I guess I look at SC development much like Steams early access development model. I see a game that is for sale for $45 entry level content, where you can play in development parts but it's not yet ready for full release (E:D is fully released). In early access people are spending money to help finish the game, the more they spend the bigger and better the game is (supposedly). A good game example is ARK (which I understand will never come out of early access, but that's another conversation). ARK is always on Steams top 10 sales list, and still sells tons of copies, it is unfinished but yet there is still content to keep the players wanting more so they get their friends to buy it or they get the expansion pack, therefore more money goes into the development cycle.
That how I see SC at the moment, an endless pit of money getting dumped into their coffers (at the moment) from backers, new players and people buying more ships (DLC) to help finish the game. I see their budget always growing because the fans are always putting money into it. I don't see SC as a "set in stone" development budget like other games to where game A. has to be done by such in such date and cost under such and such amount of dollars.
If say they go 2, 3, 4 years more without delivering major content then people will get fed up and stop feeding the development engine, then you can say ... see ... it was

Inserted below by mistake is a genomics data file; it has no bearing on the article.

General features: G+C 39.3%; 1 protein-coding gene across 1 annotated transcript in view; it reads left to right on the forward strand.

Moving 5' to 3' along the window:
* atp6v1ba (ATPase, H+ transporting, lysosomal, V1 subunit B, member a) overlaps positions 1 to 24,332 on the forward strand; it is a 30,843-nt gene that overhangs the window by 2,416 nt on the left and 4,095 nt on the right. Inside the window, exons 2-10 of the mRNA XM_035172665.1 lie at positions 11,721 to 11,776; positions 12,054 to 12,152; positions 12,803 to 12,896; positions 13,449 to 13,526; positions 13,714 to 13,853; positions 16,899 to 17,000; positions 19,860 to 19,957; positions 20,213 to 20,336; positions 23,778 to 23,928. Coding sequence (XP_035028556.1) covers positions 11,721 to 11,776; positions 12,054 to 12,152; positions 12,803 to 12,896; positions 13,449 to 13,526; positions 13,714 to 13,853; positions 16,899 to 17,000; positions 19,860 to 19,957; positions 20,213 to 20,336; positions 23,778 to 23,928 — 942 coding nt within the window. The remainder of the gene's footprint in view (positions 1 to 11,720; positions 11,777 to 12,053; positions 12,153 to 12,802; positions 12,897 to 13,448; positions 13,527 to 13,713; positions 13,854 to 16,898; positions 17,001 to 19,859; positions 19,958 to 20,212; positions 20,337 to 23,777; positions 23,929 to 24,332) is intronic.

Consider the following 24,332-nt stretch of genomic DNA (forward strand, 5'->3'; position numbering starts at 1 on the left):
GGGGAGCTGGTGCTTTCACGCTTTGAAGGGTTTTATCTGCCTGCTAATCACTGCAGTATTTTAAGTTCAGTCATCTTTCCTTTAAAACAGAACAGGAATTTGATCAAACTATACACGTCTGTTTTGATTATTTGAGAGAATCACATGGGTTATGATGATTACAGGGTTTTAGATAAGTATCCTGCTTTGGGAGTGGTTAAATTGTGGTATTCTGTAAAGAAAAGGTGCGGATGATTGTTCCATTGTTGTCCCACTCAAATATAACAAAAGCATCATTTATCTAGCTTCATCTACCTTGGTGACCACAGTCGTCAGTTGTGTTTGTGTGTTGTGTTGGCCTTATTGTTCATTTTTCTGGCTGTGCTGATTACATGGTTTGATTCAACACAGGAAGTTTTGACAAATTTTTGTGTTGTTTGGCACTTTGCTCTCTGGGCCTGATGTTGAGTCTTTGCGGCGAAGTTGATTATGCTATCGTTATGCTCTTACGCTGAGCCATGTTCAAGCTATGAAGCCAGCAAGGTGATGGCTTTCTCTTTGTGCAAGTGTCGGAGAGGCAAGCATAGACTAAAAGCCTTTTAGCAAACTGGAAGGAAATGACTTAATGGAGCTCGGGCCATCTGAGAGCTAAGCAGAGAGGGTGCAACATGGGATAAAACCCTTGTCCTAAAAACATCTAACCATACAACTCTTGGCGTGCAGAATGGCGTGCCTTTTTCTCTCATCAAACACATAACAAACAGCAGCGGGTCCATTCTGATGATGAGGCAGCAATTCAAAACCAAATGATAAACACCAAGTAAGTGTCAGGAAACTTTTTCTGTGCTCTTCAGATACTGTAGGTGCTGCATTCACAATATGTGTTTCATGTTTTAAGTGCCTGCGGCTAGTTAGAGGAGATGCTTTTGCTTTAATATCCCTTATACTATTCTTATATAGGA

too good to be true. But if say in 2 years time SC is at a state where they call it Release version 1.0 and not alpha, and they then say ya this took 250 million to make, I'm guessing by the amount of money they continue to pull in monthly from fans as well as the brand deals like the Intel, Saitek, AMD, private deals they will have that funding to get to that point. Not to mention the money injection they will receive from SQ42 sales when it's released in a few months with coverage on review sites, adding to the ever growing funds they already have.
Now how they get to that point and how they are doing it, well that's also up for debate, but from what I see and read, it looks like a typical AAA development cycle to me with setbacks, redos, and delays included ... and from what has been shown, it looks to me like they can deliver on most of their promises, but I'm said to be bias